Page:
Management mistakes may not always be the source of a problem, but
they can certainly exacerbate it. Other times, management
mistakes can cost you clients, employees, or just not operating
your business effectively.
Certain mistakes in
management mean that you spend way too much time putting out fires
and solving everyday little issues that should not have come up in
the first place. Chris Anderson walks through some of the
more common mistakes that managers make and is a great article for
experienced small business managers and newbies alike.
Do You Make These Ten
by: Chris Anderson
As a busy executive, you face
some extremely difficult challenges like creating and dominating
new markets or finding and keeping the best people. But then, like
many executives, do you find yourself spending too much time
solving everyday problems (that only you can solve, right?), which
prevent you from growing your ideal business?
Most managers find themselves
spending 80% or more of their time “reacting” to business
events and very little time in preventing those same events from
occurring again. If this sounds familiar then you may be making
some of these management mistakes:
operational issues eat up much of a manager’s time. Too much for
most managers. But by reversing this trend, you will have the
opportunity to correct those mistakes and build a superior
organization that keeps your best people, increases revenue and
you have a compelling vision for your company, that projects a
remarkable future, but few of your employees have heard of it
or could explain it if asked?
Do you have a company mission
that addresses your customer needs yet your operations fail to
measure your progress towards your mission?
Do your objectives focus on
increasing revenue and profitability while your assets are
performing poorly, generating negative cash flows, or
encumbered by debt to create the profit?
Do you talk a lot about your
employees (positive or negative) without noting what your
employee turnover or performance metrics are for your
Do you spend a lot of time
working IN your business on tactics yet fail to spend a
greater amount of time working ON your business to define your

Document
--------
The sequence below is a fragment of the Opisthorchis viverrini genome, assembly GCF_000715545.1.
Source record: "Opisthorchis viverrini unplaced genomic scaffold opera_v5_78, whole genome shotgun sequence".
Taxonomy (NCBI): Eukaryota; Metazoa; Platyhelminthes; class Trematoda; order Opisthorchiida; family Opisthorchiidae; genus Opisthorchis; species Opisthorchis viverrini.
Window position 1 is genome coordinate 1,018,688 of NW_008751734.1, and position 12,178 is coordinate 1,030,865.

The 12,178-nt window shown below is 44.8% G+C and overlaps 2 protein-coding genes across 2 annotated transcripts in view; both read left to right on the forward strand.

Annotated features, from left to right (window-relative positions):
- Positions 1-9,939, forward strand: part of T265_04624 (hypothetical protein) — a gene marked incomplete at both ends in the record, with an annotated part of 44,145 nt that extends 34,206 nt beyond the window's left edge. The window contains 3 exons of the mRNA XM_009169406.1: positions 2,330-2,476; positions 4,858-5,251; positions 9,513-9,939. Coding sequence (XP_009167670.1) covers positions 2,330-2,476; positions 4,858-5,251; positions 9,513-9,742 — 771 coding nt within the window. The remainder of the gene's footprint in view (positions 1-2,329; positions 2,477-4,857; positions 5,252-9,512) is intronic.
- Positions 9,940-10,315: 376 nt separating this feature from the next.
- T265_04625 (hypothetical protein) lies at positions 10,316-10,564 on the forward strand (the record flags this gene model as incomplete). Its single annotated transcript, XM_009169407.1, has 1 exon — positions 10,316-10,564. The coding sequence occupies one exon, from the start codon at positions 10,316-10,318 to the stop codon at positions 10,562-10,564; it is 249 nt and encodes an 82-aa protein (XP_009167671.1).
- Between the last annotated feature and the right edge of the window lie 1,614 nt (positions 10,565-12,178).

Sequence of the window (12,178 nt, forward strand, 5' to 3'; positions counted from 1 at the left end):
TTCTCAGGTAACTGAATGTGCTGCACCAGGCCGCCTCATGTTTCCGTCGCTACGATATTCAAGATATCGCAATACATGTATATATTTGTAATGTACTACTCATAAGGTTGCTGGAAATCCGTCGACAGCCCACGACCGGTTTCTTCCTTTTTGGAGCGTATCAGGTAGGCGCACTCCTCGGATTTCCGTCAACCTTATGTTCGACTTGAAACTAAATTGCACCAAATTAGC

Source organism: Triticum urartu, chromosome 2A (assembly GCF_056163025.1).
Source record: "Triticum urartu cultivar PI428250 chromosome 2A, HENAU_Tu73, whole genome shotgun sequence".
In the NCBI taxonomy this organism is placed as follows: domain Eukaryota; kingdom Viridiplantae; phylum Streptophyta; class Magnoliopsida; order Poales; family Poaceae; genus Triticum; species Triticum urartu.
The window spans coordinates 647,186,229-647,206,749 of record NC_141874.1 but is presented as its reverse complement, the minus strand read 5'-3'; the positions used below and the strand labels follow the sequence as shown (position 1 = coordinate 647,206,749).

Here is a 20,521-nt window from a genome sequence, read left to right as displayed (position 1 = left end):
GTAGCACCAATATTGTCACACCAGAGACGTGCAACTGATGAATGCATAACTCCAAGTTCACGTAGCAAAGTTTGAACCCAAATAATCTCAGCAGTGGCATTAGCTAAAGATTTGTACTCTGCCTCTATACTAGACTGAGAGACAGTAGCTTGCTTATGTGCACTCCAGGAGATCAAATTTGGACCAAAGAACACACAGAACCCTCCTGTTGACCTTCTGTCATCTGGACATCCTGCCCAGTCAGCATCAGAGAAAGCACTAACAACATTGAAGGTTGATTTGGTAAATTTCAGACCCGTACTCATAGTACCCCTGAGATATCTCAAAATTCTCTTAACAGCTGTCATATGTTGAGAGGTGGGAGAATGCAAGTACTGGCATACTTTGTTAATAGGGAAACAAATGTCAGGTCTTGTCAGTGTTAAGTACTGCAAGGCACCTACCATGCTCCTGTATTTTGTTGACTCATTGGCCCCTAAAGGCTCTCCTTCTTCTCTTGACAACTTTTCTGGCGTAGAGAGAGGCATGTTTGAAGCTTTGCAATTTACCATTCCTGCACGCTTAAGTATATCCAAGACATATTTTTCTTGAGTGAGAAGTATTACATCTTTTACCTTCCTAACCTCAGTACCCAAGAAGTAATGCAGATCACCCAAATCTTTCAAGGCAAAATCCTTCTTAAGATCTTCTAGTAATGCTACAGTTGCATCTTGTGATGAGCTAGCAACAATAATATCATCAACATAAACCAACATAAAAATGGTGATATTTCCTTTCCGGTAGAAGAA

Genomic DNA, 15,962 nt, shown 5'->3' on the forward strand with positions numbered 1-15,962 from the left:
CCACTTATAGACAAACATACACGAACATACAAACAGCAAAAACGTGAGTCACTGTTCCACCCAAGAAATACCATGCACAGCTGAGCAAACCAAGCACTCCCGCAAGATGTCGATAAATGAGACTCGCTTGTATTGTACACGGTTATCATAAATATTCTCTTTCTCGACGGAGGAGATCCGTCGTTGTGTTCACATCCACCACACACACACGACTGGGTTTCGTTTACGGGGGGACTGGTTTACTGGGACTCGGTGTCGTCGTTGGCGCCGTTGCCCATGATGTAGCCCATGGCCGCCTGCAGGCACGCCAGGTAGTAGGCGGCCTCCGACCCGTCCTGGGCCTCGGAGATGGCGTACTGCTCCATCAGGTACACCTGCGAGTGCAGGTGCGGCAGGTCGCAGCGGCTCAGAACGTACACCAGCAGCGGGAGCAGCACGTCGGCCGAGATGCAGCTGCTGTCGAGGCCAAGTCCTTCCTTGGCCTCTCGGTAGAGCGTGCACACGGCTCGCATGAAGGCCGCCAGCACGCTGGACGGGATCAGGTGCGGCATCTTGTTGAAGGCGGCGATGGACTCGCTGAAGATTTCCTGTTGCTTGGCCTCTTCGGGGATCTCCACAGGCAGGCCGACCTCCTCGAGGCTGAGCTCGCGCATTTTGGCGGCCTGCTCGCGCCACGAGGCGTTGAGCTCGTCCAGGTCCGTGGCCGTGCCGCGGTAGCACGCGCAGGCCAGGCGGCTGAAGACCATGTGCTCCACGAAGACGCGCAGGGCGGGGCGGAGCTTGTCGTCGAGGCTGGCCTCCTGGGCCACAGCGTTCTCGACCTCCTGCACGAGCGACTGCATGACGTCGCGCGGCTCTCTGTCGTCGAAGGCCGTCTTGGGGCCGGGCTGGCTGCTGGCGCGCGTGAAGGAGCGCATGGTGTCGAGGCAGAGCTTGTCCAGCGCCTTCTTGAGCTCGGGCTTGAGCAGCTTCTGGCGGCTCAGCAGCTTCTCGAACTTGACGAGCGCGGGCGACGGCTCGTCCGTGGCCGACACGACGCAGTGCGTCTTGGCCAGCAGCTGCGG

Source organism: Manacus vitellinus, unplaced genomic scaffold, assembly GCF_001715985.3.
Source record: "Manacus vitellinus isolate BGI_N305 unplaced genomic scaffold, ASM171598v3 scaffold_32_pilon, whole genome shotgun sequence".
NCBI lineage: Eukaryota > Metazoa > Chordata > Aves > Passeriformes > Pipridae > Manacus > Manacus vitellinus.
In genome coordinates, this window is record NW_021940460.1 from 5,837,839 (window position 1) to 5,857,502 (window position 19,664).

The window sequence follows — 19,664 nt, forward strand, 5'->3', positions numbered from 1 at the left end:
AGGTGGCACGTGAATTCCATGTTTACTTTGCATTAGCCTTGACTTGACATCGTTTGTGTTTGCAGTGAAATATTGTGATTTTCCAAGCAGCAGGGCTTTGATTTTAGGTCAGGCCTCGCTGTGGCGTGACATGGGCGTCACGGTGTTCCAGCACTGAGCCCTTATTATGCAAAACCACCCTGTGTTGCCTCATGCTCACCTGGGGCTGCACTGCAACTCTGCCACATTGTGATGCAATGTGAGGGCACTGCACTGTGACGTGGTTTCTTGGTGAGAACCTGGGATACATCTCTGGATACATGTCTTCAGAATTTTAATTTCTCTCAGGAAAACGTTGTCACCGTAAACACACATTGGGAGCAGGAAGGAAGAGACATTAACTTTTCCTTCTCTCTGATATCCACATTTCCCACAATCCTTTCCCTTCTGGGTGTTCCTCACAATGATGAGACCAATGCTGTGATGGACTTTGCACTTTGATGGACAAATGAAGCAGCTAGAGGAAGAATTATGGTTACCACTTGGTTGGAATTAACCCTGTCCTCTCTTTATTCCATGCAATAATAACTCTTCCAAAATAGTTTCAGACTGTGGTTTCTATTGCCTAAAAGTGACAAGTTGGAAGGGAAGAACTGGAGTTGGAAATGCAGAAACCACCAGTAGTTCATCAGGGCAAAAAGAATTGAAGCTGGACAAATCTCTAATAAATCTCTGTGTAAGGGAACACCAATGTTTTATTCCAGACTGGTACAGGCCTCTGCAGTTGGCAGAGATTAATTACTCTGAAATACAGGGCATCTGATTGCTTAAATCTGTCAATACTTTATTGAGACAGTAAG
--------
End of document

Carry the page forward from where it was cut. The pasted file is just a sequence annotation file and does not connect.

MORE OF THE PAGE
strategy, performance metrics, and real resource needs?
Do you have regular
interactions with employees yet fail to communicate the status
of objectives, financials, or metrics?
Do you make money available for
training yet fail to measure how that training helps your
company achieve its goals?
Do you constantly strive to
improve your company’s performance yet fail to compare your
performance against external benchmarks for success?
Do you believe that your
customers, employees, and vendors all love your company yet
you have no process for measuring their satisfaction on an
Do you produce forecasts and
budgets yet fail to achieve the agreed upon goals or learn
from the experience to improve in the future.
Start by examining how to remove
yourself from your business. Look at automating or outsourcing
tasks you perform now. Any task that falls within the tactical
operation of your business should be transferred to another
automating or outsourcing is not an option then move the
responsibility down the organization and train your employees to
take over those tasks. Most employees are quite capable once they
have been properly trained and given enough time to become
improvement beats delayed perfection.
business is not about the founder, executive or management that
has more experience, thinks they are the smartest or can do the
best job. A business is about all of the people. In fact a
business is the people.
job is strategic. Manager’s must focus on the vision, mission
and objectives of the organization. Then deploy the resources to
see the work gets done.
measure, monitor and communicate the results so that everyone has
the information they need to improve their performance.
job is to do the strategic work and not to do the tactical work or
else who is doing the managers job? The workers cannot.
About The Author
Chris Anderson has over 18
years of sales, marketing and business management experience
working with business process design, software and systems
engineering. He is also co-author of policies and procedures
manual products, producing the layout, process design and
implementation to increase performance. He is currently the
Managing Director of Bizmanualz, Inc.